7. Bulk or wholesale discounts

This discount type applies to customers who purchase items in bulk, often offered by wholesalers, manufacturers or suppliers. Wholesalers typically offer discounts based on a threshold of units included in the order. For example, a 10,000 unit purchase can carry a 10% discount on the total cost of the units. Some large retail and grocery businesses have created customer loyalty and subscription programs and offer bulk items at a discount for members.

8. Seasonal discounts

Businesses may offer seasonal discounts during slow periods for particular items. These discounts may cover items currently not in season or part of an upcoming sales season. For example, a clothing retailer may offer discounts on ski wear during the summer when fewer people typically make such purchases. Seasonal discounts allow customers to buy these seasonal items for next year at a lower price. Businesses often use the post-holiday season to offload excess inventory at a discounted price.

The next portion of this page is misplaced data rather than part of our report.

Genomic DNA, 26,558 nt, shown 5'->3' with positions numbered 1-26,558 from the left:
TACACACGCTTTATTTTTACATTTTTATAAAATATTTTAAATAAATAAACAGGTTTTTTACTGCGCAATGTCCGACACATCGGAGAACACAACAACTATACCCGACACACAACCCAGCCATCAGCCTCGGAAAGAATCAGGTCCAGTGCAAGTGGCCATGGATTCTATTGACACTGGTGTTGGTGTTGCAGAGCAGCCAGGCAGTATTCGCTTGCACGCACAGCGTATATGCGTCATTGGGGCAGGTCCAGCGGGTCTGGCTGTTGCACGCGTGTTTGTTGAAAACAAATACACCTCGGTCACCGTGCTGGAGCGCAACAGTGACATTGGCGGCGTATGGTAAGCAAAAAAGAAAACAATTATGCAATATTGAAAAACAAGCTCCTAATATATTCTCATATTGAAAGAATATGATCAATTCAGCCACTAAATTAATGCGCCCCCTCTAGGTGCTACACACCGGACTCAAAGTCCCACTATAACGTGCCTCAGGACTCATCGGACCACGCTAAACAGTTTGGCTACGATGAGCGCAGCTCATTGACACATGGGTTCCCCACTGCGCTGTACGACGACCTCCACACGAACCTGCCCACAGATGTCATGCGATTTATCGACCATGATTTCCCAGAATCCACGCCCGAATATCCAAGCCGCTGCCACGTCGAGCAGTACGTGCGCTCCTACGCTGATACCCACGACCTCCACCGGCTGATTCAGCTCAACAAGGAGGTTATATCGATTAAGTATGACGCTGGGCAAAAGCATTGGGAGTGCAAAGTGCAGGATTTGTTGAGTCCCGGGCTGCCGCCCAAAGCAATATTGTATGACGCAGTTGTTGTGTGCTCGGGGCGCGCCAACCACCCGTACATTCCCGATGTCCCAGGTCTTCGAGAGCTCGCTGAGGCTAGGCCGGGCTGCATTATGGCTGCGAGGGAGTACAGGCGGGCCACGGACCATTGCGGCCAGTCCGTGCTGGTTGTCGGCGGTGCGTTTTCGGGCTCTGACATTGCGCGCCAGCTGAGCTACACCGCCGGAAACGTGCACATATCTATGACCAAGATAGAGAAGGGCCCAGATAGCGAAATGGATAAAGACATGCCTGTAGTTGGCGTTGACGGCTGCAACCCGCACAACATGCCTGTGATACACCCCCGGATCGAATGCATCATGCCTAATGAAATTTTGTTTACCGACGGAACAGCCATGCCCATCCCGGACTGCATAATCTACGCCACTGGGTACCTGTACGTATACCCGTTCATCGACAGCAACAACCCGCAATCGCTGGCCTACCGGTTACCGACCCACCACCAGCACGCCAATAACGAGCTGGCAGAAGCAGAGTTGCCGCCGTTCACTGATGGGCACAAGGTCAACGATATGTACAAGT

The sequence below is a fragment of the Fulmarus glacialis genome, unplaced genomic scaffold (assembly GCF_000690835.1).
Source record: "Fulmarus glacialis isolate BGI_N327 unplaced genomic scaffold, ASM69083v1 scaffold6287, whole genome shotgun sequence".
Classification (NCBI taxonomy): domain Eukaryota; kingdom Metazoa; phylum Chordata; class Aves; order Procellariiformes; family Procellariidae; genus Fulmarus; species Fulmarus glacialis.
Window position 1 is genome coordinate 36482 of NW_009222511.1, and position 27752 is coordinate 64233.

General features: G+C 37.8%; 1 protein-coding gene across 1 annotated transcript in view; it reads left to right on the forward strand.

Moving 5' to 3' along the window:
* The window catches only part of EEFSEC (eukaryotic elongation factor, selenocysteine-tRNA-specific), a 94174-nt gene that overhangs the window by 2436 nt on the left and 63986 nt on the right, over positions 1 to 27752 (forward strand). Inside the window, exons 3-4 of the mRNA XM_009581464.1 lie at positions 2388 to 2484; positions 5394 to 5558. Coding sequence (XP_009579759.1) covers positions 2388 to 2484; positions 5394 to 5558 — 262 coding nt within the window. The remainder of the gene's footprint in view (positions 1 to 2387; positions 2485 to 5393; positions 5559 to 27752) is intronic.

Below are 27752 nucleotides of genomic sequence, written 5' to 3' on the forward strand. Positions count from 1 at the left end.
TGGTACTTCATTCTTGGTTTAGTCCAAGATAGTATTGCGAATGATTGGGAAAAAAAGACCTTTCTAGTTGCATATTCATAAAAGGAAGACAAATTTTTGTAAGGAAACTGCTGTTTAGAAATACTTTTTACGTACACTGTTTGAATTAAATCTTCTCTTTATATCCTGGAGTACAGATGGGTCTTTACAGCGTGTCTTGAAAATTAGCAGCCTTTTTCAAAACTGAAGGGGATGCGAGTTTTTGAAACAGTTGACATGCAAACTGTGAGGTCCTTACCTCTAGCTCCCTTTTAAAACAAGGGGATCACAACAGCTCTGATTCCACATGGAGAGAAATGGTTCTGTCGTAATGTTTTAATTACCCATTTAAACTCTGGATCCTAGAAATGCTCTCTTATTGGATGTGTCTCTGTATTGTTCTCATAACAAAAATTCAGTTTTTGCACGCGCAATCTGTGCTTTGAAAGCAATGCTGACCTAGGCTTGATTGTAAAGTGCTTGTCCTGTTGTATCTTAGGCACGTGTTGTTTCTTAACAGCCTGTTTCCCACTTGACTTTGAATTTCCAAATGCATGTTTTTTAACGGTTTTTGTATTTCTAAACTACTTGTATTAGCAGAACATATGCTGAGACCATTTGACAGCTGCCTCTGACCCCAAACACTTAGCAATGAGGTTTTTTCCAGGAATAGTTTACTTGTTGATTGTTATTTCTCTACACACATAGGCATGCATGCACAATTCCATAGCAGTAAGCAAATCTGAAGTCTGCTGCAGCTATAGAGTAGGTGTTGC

9. Referral discounts

Referral discounts offer customers an incentive each time they refer a new customer to the business. Existing customers receive a unique referral code that they can share with other people. This referral code may offer a two-way discount, with the new customer earning a discount on their first purchase and the referrer receiving discounts based on the number of customers they bring to the business. Businesses can use this discount method to drive organic traffic and create excitement or awareness about their offerings.

Related: Referral Marketing Benefits and Strategies

10. Loyalty program discounts